2014-04-07

What happens when ICANN is taken over by multi-stakeholders who do not believe in internet freedom?

What happens when ICANN is taken over by "multi-stakeholders" who do not believe in internet freedom? Nobody, least of all ICANN, is saying --

A Programmer's Perspective on the IANA Transition: "... Let's consider worst-case scenarios and develop mechanisms that would resolve those scenarios in a way that's at least as effective as the admittedly crude mechanism we have today — where the US government ensures a stable root if the IANA contractor can't, and where the threat of losing the IANA contract keeps ICANN accountable [at least in theory] to its global stakeholders and the public interest....

What happens if ICANN cancels the Affirmation of Commitments, which it can do with just 120 days notice? Or if ICANN fails to implement recommendations of an Affirmation review?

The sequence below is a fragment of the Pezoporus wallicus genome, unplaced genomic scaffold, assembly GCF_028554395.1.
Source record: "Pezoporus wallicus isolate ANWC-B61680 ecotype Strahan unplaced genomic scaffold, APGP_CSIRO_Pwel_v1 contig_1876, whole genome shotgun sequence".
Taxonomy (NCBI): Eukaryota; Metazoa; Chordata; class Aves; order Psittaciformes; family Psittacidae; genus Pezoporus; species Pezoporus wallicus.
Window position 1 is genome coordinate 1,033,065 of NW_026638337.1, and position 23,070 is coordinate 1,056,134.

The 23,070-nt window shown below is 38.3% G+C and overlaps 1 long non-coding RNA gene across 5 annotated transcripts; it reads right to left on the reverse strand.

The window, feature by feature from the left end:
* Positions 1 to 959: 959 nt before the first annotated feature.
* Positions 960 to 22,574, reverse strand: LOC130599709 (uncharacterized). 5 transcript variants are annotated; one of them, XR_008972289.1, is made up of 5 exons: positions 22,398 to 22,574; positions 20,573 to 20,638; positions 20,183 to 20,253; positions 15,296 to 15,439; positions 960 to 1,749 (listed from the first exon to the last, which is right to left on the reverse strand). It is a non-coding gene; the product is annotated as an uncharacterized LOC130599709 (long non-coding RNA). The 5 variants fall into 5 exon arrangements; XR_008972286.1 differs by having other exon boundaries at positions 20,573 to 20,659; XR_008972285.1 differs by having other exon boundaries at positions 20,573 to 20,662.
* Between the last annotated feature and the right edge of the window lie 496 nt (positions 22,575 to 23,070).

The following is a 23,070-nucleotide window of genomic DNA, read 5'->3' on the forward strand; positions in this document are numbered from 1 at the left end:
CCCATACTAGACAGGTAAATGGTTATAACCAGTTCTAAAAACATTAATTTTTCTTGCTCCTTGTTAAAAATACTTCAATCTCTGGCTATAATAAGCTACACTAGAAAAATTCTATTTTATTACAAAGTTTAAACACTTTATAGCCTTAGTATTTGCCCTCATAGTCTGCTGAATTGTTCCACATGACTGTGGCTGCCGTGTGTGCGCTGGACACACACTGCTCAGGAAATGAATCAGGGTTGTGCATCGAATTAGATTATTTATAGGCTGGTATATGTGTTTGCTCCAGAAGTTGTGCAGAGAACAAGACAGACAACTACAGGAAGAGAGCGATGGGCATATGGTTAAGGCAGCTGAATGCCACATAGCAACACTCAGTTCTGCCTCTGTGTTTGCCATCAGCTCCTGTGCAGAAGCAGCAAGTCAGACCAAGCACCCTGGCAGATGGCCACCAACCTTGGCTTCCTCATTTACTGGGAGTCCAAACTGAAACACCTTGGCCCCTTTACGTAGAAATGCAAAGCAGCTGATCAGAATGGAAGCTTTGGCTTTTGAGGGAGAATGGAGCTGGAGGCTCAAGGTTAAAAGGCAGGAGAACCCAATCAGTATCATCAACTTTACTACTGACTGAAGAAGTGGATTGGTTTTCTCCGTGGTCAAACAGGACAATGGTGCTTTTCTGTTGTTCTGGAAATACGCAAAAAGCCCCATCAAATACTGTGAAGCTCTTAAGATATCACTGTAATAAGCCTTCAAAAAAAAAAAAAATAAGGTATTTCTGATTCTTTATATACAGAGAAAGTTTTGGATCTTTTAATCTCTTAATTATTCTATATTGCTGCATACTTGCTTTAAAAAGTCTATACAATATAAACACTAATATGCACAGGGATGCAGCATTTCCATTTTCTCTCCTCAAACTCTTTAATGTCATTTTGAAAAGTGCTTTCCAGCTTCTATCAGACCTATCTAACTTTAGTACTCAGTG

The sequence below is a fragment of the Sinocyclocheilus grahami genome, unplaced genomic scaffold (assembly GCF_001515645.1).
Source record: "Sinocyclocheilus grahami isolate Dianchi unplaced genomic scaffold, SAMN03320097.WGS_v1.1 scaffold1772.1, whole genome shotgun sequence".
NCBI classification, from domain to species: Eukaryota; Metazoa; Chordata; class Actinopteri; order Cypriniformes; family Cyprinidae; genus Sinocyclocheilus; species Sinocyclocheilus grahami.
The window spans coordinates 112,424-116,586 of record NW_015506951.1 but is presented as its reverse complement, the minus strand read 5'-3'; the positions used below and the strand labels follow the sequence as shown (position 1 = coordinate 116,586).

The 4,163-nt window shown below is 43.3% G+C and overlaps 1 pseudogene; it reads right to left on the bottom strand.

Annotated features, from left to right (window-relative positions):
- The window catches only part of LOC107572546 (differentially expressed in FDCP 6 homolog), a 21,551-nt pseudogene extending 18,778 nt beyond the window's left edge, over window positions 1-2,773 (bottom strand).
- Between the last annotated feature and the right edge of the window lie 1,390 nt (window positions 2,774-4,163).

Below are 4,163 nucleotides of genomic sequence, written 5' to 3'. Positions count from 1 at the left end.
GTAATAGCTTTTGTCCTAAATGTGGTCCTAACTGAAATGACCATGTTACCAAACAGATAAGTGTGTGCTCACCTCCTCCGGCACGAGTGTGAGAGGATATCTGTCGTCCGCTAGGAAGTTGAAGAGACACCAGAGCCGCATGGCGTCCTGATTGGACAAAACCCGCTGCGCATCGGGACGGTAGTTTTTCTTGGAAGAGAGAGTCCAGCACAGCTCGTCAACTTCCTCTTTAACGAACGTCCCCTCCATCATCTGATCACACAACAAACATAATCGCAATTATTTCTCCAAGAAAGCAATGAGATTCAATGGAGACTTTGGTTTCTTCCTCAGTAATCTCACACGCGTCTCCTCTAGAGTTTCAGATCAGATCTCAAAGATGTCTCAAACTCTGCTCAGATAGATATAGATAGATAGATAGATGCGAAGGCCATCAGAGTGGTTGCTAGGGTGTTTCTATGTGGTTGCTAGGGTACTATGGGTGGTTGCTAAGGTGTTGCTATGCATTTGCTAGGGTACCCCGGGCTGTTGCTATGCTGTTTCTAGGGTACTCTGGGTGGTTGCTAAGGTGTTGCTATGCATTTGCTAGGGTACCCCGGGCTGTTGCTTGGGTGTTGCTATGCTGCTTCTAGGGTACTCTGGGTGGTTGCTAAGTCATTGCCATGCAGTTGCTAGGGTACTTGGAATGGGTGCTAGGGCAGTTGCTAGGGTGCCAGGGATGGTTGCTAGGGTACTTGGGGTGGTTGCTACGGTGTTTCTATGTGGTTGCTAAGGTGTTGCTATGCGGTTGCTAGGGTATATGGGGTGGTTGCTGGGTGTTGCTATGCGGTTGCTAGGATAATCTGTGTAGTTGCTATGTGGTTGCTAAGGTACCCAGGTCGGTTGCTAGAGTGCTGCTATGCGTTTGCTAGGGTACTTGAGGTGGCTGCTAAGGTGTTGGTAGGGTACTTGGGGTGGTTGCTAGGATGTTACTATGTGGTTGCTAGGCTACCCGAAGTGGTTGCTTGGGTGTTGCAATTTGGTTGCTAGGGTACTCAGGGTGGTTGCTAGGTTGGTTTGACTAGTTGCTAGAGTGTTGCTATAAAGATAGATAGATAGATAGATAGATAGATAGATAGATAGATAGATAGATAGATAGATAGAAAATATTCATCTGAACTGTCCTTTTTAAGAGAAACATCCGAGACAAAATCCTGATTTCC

What happens if ICANN deliberately escapes legal presence in a nation where users, registrants, and contract parties need to seek legal remedies?

What happens if ICANN becomes financially insolvent?

What happens if ICANN approves a specific change to the root that could threaten its stability and security?

What happens if governments advise ICANN to remove TLDs from the root in order to suppress dissent and free expression? ...." (read more at the link above)




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